Games and gamification of historical events have been popular pedagogical tools in classrooms for years, and have generated countless discussions about their use. Reacting to the Past has garnered both praise and criticism. Recently, historian Walter Greason debuted Sojourner’s Trail to great acclaim. Games can be wonderful tools to teach, but like any pedagogical tool, they require a careful assessment of risk versus reward. No more is this evident than when teaching about historical trauma, like slavery.
The American Historical Association recently published a piece in Perspectives by historian Patrick Rael, discussing his use of board games to teach about colonization and slavery. One of the games, Puerto Rico, follows the history of colonization and uses brown tokens to represent the colonized. As Rael notes, the “game’s defenders insist that slavery is just pasted on,” and “does not claim to accurately represent slavery.” Rael confirms that the game does not actually teach any Puerto Rican history.
Yet, it is worth asking, can we reasonably separate a game like Puerto Rico, which specifically explores colonization from the human experiences from the history? I would argue not. No matter how you frame it, playing with these pasts cannot really be separated from the theoretical, and particularly in the context of a history course. Black Boricuas make up the second largest ethnic group in Puerto Rico. The next largest group of Puerto Ricans identify as mixed race. The game may not specifically, accurately represent slavery, but slavery is an intractable part of the Puerto Rican past.
There have also been far too many examples of the ways that “playing slavery” has proven traumatic to students of color. In 2019, historian Rebecca Onion published a piece in Slate describing the ways that role-playing history has gone wrong when teachers attempted to “make history personal,” and wound up “reinforcing white supremacy in the name of ‘learning.” A recent study by the Southern Poverty Law Center found that in K-12 settings, the teaching of the history of slavery is inadequate for a number of reasons but particularly because teachers don’t necessarily have the subject background to do it well. The study also cited examples that included one of many reports where students had been directed to reenact a slave market. A major textbook company depicted the slaves as “happy,” perpetuating a common myth that erases the violent, abusive nature of the slave trade. Another child was asked to provide “3 good reasons for slavery.”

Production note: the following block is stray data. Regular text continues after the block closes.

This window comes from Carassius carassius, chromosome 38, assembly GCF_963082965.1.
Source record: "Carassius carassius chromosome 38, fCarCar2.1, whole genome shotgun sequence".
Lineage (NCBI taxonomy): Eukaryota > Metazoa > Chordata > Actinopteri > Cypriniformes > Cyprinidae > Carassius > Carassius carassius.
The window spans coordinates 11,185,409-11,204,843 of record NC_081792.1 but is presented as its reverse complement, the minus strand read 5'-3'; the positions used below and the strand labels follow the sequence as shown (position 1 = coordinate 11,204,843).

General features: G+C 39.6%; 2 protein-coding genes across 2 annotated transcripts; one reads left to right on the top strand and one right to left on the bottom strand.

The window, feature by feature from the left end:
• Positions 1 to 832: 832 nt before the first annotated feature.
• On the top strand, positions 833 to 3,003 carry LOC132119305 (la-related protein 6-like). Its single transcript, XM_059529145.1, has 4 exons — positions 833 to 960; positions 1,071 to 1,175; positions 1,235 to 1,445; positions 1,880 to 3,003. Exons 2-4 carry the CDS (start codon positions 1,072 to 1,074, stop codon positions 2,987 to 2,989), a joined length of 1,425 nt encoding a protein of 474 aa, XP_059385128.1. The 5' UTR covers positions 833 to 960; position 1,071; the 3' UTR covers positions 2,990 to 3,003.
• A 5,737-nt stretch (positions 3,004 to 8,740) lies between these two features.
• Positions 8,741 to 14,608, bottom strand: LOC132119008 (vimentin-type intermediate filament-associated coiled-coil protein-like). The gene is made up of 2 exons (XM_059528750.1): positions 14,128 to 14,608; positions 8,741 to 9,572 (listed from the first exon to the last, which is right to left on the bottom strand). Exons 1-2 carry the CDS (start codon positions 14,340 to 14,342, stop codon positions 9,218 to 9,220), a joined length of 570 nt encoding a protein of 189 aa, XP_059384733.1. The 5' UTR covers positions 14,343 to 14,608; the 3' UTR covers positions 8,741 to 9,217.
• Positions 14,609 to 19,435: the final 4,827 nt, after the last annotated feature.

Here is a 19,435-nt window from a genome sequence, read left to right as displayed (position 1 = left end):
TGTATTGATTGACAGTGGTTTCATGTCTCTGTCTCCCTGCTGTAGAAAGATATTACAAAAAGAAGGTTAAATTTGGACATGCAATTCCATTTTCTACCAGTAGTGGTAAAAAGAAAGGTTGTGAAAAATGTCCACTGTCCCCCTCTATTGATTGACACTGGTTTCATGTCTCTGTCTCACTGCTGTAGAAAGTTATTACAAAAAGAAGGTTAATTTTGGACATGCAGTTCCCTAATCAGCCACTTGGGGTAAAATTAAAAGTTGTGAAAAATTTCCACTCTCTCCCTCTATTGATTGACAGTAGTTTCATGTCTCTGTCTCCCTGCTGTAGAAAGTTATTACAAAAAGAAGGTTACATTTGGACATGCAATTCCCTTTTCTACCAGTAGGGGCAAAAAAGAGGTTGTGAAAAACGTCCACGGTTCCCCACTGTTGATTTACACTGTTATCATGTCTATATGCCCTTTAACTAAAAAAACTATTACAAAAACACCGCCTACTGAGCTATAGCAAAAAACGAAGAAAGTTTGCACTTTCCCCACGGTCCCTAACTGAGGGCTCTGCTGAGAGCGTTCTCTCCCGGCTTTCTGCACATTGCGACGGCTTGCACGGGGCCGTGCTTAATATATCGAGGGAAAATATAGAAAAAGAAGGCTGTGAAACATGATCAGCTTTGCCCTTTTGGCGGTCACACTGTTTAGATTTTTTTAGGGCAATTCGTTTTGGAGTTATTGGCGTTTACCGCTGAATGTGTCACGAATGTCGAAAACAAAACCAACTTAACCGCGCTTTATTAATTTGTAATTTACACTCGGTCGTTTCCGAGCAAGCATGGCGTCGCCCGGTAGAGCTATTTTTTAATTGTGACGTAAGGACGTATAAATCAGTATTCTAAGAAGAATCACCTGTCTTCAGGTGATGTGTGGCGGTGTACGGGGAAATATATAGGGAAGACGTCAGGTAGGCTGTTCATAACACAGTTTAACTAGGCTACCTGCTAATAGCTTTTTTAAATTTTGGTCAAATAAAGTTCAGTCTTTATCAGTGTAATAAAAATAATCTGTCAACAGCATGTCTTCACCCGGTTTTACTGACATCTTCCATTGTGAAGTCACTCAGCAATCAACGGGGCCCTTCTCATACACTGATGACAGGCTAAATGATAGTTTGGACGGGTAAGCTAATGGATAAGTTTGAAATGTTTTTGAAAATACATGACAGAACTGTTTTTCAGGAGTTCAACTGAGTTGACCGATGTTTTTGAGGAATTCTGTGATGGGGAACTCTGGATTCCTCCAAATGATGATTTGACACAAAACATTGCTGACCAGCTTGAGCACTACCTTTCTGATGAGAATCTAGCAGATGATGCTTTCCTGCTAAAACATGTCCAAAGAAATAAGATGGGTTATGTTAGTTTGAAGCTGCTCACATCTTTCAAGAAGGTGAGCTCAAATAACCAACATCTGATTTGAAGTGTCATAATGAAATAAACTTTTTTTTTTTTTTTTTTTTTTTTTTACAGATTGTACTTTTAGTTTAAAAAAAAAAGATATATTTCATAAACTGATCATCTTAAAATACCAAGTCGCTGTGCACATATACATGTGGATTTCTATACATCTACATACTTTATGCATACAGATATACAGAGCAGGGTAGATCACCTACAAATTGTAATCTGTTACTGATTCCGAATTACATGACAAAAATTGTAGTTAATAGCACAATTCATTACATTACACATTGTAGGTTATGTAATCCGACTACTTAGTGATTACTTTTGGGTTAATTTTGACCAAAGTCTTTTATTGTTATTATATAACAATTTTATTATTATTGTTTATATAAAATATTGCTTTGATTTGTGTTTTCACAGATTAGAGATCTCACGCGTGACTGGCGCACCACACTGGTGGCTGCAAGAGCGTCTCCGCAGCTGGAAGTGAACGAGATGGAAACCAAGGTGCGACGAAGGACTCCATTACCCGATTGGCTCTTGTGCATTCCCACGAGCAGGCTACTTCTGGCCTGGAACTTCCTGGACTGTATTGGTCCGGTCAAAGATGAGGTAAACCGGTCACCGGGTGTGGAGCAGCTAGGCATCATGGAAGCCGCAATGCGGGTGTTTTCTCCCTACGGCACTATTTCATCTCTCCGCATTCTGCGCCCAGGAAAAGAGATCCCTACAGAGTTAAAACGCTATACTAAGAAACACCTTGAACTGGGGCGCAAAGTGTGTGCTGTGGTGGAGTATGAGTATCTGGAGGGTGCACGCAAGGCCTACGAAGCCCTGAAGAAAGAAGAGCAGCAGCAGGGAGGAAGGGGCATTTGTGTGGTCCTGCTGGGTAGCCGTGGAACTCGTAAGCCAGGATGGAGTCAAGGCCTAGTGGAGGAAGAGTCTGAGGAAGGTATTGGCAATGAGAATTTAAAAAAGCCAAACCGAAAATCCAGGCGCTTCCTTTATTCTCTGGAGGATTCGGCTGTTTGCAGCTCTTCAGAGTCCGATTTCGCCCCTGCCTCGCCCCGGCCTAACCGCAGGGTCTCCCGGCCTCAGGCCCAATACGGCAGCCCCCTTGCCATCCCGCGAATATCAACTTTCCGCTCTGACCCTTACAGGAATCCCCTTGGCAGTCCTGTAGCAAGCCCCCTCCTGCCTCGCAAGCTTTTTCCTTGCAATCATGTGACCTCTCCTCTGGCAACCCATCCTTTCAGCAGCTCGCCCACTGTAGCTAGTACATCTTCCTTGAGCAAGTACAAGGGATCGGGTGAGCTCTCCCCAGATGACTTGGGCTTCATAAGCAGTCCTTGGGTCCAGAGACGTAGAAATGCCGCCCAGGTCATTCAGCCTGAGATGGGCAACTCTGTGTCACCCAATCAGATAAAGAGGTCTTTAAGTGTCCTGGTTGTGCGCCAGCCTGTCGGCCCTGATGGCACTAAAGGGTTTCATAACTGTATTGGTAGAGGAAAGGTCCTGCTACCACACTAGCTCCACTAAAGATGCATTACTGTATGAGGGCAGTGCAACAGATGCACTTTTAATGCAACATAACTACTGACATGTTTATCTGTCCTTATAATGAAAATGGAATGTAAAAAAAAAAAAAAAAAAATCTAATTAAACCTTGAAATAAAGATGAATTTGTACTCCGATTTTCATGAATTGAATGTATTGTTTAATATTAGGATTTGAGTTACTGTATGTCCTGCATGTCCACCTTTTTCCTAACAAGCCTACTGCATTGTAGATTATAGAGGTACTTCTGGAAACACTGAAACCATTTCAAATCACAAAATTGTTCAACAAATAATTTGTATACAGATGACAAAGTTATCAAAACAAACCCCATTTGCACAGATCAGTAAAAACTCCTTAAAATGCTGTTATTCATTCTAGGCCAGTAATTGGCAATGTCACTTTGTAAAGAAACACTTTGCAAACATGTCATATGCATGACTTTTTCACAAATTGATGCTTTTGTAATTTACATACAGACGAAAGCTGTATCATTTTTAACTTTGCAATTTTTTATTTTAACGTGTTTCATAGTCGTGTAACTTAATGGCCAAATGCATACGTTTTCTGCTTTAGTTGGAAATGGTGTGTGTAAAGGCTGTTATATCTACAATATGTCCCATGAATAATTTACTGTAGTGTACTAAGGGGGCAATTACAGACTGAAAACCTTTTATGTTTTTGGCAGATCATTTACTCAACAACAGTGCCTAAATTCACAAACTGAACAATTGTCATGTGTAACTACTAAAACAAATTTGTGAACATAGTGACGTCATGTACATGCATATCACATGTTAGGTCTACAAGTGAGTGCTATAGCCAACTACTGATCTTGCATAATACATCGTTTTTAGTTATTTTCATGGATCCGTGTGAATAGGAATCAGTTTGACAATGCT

A professional historian who researches and writes on slavery arguably has a better sense of perspective than a K-12 teacher who does not have the same level of expertise. In college classrooms, faculty also frequently have more control over the selection of their textbooks, and the content in general. But, we are unavoidably teaching against this backdrop of a system that has consistently failed to teach the real history of slavery and racism. In fact, as the recent backlash against The 1619 Project and Critical Race Theory demonstrates, many faculty are teaching about slavery in environments that are actively hostile to teaching these histories.
These realities must be reflected in the decisions we make in the classroom. In many respects, the gamification of historical events is like other pedagogical decisions. There are instances where it works well, and is a strong teaching tool, and does no harm. Nonetheless, faculty must always consider the potential for harm, and the fact that most careful scripting, best classroom management, and good intentions cannot eliminate that potential. So, why borrow trouble? Why take a risk that might irrevocably damage a student’s learning environment?
Playing board games might be a way of teaching about slavery, but there are other approaches that can approach these difficult subjects without whitewashing them. Bethany Jay and Cynthia Lynn Lyerly have written one guide to teaching about the enslaved past. Clint Smith’s How the Word is Passed, which specifically interrogates the public memory of slavery in an accessible way is another way to really think about what understandings of slavery that students might be bringing with them into the classroom.
Faculty at primarily white institutions particularly need to be mindful of what students of color – Black students in this instance – with personal ties to the history, slavery, AND their past experiences with an overwhelmingly white K-12 teacher population might have experienced. These students are generally well-aware of the history of slavery and colonization. Having to reenact them in a classroom with white classmates not only will not enhance the learning experiences of the students of color but will make the classroom experience hostile to them. It is important that these histories not only not obfuscate the past, as in the examples in the SPLC report, but that we model approaches to these histories that center the needs of those who do not have the privilege of forgetting about the enslaved pasts when they leave the classroom.